Linux Basics

Linux File System Hierarchy

file system hierarchy
file system hierarchy

Linux File System Hierarchy

History of Linux: In 1990, Linus Torvalds, a graduated student from University of Helsinky designed a UNIX like Kernel on 386 Intel machine and gave this to Open Source Foundation (OSF). This post explains Linux File System Hierarchy.

Features of Linux

Open Source:

Free software along with the source code and documentation.

Multitasking:

Capable of running multiple applications and processes at the same time.

Multi-User:

Allows multiple users to login and use the resources at the same time.

Portability:

Linux can be installed on all hardware architecture.

Scalability:

Same Operating System can be used on a desktop and a super computer.

Reliability:

Large servers have been successfully being running without a single second of downtime.

Security:

Inbuilt Firewall (iptables).

File System Hierarchy

In Linux and Unix, the file system is also known as Distributed File System (DFS). The data is stored in separate locations according to the importance.

File System Hierarchy

/

This directory is known as “root” directory. It is the top of the file system structure. All other directories are placed under it.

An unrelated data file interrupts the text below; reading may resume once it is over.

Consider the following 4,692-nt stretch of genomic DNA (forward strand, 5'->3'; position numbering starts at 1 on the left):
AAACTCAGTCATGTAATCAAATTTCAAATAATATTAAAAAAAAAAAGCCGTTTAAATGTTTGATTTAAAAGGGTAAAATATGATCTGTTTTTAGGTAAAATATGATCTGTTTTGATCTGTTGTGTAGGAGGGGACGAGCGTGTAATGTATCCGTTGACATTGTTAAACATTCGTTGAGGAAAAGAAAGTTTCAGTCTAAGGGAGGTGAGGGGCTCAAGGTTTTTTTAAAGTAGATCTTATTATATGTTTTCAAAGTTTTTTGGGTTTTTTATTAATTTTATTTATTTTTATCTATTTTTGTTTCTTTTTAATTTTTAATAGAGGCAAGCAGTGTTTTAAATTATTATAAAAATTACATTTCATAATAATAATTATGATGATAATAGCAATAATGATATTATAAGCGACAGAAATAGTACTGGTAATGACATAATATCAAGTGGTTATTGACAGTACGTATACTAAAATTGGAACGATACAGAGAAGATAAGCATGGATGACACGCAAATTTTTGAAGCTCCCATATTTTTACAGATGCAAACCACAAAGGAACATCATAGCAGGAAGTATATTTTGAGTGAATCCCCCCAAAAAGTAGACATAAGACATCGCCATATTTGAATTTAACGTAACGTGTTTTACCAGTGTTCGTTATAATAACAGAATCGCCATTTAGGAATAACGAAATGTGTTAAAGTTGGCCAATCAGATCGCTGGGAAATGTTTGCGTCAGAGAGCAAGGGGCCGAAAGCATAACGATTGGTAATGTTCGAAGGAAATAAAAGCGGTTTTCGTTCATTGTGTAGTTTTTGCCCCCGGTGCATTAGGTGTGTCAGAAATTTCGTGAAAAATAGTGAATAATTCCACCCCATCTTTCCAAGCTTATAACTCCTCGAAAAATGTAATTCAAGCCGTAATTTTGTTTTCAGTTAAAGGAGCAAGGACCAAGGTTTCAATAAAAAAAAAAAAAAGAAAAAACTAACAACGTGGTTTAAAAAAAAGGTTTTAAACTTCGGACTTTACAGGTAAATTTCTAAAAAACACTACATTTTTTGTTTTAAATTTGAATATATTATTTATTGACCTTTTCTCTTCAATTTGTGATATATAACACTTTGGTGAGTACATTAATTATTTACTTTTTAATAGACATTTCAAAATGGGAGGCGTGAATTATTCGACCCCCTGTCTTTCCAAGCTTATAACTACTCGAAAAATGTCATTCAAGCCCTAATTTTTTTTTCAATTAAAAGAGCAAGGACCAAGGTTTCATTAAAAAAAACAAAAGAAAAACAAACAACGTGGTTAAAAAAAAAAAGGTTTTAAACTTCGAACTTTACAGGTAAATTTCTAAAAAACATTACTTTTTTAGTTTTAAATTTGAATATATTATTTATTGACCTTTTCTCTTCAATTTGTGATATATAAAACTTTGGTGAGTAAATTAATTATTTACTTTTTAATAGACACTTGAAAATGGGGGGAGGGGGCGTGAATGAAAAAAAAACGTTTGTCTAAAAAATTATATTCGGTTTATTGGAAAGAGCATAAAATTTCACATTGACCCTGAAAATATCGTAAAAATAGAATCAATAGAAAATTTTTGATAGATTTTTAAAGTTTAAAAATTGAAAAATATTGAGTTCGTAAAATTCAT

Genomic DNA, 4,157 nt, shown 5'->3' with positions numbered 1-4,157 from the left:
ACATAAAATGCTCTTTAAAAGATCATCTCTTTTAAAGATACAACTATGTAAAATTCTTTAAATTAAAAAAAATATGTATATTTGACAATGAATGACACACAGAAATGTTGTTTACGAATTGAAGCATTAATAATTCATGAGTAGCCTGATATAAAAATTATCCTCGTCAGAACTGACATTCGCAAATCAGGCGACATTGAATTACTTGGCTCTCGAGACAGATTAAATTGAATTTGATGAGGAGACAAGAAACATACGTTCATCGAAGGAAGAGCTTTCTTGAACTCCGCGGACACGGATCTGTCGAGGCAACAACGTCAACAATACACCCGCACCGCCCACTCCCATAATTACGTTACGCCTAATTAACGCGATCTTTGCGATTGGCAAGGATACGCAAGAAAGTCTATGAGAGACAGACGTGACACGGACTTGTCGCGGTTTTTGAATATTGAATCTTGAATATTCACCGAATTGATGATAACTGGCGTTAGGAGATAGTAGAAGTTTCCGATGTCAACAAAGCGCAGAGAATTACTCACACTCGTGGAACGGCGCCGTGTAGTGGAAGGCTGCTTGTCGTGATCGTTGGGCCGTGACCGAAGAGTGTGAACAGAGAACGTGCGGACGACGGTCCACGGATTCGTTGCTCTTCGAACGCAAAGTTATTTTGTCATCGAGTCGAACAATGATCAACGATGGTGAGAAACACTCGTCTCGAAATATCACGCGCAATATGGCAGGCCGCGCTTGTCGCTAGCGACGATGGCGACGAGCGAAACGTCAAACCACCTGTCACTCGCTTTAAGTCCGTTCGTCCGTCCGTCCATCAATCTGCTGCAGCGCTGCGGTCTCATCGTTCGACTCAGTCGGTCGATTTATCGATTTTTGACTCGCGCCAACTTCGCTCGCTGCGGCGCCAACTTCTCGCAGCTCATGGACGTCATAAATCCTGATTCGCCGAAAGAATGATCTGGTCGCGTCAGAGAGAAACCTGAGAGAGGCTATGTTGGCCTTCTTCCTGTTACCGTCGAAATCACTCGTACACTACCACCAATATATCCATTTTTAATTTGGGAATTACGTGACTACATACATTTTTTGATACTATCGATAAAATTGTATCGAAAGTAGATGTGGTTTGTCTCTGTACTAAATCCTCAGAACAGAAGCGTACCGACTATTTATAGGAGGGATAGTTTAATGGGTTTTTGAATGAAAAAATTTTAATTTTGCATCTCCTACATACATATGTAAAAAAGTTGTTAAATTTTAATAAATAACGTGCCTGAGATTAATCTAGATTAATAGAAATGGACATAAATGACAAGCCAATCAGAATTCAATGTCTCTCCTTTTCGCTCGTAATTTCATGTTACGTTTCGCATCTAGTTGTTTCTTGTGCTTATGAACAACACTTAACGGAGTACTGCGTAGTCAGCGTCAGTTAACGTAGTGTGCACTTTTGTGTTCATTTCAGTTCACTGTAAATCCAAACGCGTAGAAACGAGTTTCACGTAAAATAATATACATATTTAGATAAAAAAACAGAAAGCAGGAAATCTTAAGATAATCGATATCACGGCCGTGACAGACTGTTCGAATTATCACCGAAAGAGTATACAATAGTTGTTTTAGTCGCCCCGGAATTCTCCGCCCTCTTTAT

/root

This is the default home directory of the root user. In Linux/Unix, the administrator is called as root.

/home

It contains the home directories of all users. When any user logs in the current working directory by default is the users home directory.

/boot

It contains the Kernel, which is the core operating system. It also contains the files related for booting the OS such as the boot loader.

/sbin

sbin stands for system binary. It contains essential system commands which can only be used by the super user ie., root.

/bin

bin stands for binary. It contains essential commands which are used by all users. Some example commands are ping, cat and chmod.

/usr

usr stands for Unix System Resources. It contains the programs and applications which are available for users.

/var

var stands for variable. It contains variable information, such as logs and print queues.

/dev

dev stands for device. It contains information about all hardware devices.

/etc

etc stands for et cetera. It contains all configuration files.

/opt

opt stands for optional. It generally contains the third party software’s.

/media

It is the default mount point for removable storage media such as cdrom/dvd and pen drives etc.

That’s it!

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